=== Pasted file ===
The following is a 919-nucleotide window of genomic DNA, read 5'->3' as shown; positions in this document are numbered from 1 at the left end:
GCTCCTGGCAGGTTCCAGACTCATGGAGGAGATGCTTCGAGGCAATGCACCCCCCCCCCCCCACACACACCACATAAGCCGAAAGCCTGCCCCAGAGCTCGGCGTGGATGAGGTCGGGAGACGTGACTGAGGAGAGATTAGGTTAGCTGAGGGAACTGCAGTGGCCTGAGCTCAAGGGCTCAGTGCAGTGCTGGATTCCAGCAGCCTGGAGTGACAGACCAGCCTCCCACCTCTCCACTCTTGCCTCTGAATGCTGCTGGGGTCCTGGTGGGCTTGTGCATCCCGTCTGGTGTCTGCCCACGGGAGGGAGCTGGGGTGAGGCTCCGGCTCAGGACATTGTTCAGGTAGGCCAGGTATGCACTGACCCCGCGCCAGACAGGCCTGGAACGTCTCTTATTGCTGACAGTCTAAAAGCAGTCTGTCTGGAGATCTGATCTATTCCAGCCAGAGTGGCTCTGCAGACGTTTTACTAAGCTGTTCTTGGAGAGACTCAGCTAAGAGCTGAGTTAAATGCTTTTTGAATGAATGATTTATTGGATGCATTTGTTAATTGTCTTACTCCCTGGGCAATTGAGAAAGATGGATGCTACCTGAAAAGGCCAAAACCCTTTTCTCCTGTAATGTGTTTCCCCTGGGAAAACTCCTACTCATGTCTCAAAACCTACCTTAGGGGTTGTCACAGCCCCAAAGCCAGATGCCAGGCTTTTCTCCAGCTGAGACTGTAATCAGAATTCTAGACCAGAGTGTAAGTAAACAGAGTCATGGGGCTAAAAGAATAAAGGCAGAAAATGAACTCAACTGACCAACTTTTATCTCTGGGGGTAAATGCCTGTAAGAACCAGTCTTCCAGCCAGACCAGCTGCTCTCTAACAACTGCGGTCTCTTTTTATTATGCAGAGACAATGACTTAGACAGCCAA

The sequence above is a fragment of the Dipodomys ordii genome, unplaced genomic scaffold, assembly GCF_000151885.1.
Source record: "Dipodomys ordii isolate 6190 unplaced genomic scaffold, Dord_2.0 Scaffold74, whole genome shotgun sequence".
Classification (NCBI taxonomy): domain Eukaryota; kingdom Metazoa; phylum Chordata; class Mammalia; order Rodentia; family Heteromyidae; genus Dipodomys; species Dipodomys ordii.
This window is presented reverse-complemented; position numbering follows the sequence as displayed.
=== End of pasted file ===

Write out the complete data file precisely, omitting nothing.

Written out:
The following is a 919-nucleotide window of genomic DNA, read 5'->3' as shown; positions in this document are numbered from 1 at the left end:
GCTCCTGGCAGGTTCCAGACTCATGGAGGAGATGCTTCGAGGCAATGCACCCCCCCCCCCCCACACACACCACATAAGCCGAAAGCCTGCCCCAGAGCTCGGCGTGGATGAGGTCGGGAGACGTGACTGAGGAGAGATTAGGTTAGCTGAGGGAACTGCAGTGGCCTGAGCTCAAGGGCTCAGTGCAGTGCTGGATTCCAGCAGCCTGGAGTGACAGACCAGCCTCCCACCTCTCCACTCTTGCCTCTGAATGCTGCTGGGGTCCTGGTGGGCTTGTGCATCCCGTCTGGTGTCTGCCCACGGGAGGGAGCTGGGGTGAGGCTCCGGCTCAGGACATTGTTCAGGTAGGCCAGGTATGCACTGACCCCGCGCCAGACAGGCCTGGAACGTCTCTTATTGCTGACAGTCTAAAAGCAGTCTGTCTGGAGATCTGATCTATTCCAGCCAGAGTGGCTCTGCAGACGTTTTACTAAGCTGTTCTTGGAGAGACTCAGCTAAGAGCTGAGTTAAATGCTTTTTGAATGAATGATTTATTGGATGCATTTGTTAATTGTCTTACTCCCTGGGCAATTGAGAAAGATGGATGCTACCTGAAAAGGCCAAAACCCTTTTCTCCTGTAATGTGTTTCCCCTGGGAAAACTCCTACTCATGTCTCAAAACCTACCTTAGGGGTTGTCACAGCCCCAAAGCCAGATGCCAGGCTTTTCTCCAGCTGAGACTGTAATCAGAATTCTAGACCAGAGTGTAAGTAAACAGAGTCATGGGGCTAAAAGAATAAAGGCAGAAAATGAACTCAACTGACCAACTTTTATCTCTGGGGGTAAATGCCTGTAAGAACCAGTCTTCCAGCCAGACCAGCTGCTCTCTAACAACTGCGGTCTCTTTTTATTATGCAGAGACAATGACTTAGACAGCCAA

The sequence above is a fragment of the Dipodomys ordii genome, unplaced genomic scaffold, assembly GCF_000151885.1.
Source record: "Dipodomys ordii isolate 6190 unplaced genomic scaffold, Dord_2.0 Scaffold74, whole genome shotgun sequence".
Classification (NCBI taxonomy): domain Eukaryota; kingdom Metazoa; phylum Chordata; class Mammalia; order Rodentia; family Heteromyidae; genus Dipodomys; species Dipodomys ordii.
This window is presented reverse-complemented; position numbering follows the sequence as displayed.